While some dog breeds are more prone to becoming overweight or obese, nearly half of the nation’s dogs and cats suffer some level of tipping the scales beyond their breed standards. The Association for Pet Obesity Prevention (APOP) reports that 59% of cats and 54% of dogs suffer from excess weight. Dr. Jerry Klein, AKC chief veterinary officer states: “Obesity in dogs is a widespread problem in the U.S. today, yet it is one of the most preventable problems.”
While many factors may contribute to excess pounds, such as Cushing’s Disease or Hypothyroidism, obese dogs tend to be older females, dogs between the ages of 5-12 and those who aren’t exercised enough to offset their daily food and caloric consumption.
The long-term health problems from overweight issues include:
- High blood pressure
- Heart disease
- Respiratory issues
- Orthopedic problems
- Some forms of cancer
- Shorter life spans
How do you know if a dog needs to shed a few pounds? When viewing them from above, he/she should have an hourglass shape. From the side, ribs should be slightly visible with the abdomen tucked in and not hanging down.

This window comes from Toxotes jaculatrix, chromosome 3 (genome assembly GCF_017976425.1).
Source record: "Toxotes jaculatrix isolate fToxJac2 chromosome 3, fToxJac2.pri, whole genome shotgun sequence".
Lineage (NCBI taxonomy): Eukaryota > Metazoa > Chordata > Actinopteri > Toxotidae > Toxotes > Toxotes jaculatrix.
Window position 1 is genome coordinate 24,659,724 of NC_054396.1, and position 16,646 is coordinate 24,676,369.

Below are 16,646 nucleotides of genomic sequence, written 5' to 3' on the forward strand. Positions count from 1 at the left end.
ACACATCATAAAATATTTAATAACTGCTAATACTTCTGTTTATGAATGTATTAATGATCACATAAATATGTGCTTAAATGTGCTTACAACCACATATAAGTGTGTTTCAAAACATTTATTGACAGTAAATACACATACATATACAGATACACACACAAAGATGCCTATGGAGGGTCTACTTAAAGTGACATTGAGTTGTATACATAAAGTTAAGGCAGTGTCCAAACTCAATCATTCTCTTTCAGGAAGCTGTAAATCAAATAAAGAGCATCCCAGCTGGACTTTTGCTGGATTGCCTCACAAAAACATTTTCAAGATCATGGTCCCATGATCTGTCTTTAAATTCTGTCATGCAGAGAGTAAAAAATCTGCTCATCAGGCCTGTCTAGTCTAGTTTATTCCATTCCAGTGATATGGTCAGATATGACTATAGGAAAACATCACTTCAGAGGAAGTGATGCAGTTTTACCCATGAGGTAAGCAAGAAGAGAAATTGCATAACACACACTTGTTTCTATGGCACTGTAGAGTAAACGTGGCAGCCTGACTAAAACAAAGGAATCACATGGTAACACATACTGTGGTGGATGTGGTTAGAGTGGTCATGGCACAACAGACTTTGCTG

It’s important for dog owners to develop a health plan to keep their “hefty” dogs toned and fit.
First starters should include a thorough physical exam with blood work, followed by a consultation with the family veterinarian to determine how to effectively reduce calories and increase exercise in a safe and methodical way. A comprehensive weight management program might include a diet change, fewer treats, smaller portions, or a complete change of food brand.
All dogs require high-quality protein, especially seniors. Treats shouldn’t exceed 10% of daily caloric intake and can include carrots, green beans, apple slices (no skin or seeds), watermelon (no seeds), blueberries and other quality alternatives to Milk Bones (basically potato chips for dogs).
Daily exercise is important for all dogs of all breeds and ages. Daily walks twice a day is ideal.
“Most veterinary nutritionists recommend a consistent diet in order to ensure a balanced meal,” says Dr. Alvarez. “The most important nutrient for senior dogs is high-quality protein, due to a higher need for protein levels.” No matter the dog’s age, exercise is another important factor in keeping him/her healthy and fit. It’s also good for a dog’s mental state – a tired dog is less likely to get into mischief.
Even older dogs should go out at least twice a day for mental and physical stimulation. “Dogs with heart or respiratory disorders can be taken out for shorter periods of time and during the cooler parts of the day,” says Dr. Alvarez. Some senior dogs can benefit from low-impact exercise such as swimming.
Keep this in mind for your dog’s health and wellness. Stay fit together!
If you’re curious about weight standards for individual breeds, check out this quick guide from AKC: Breed Weight Chart – American Kennel Club (akc.org)
Better Pet Fitness in Four Steps — Association for Pet Obesity Prevention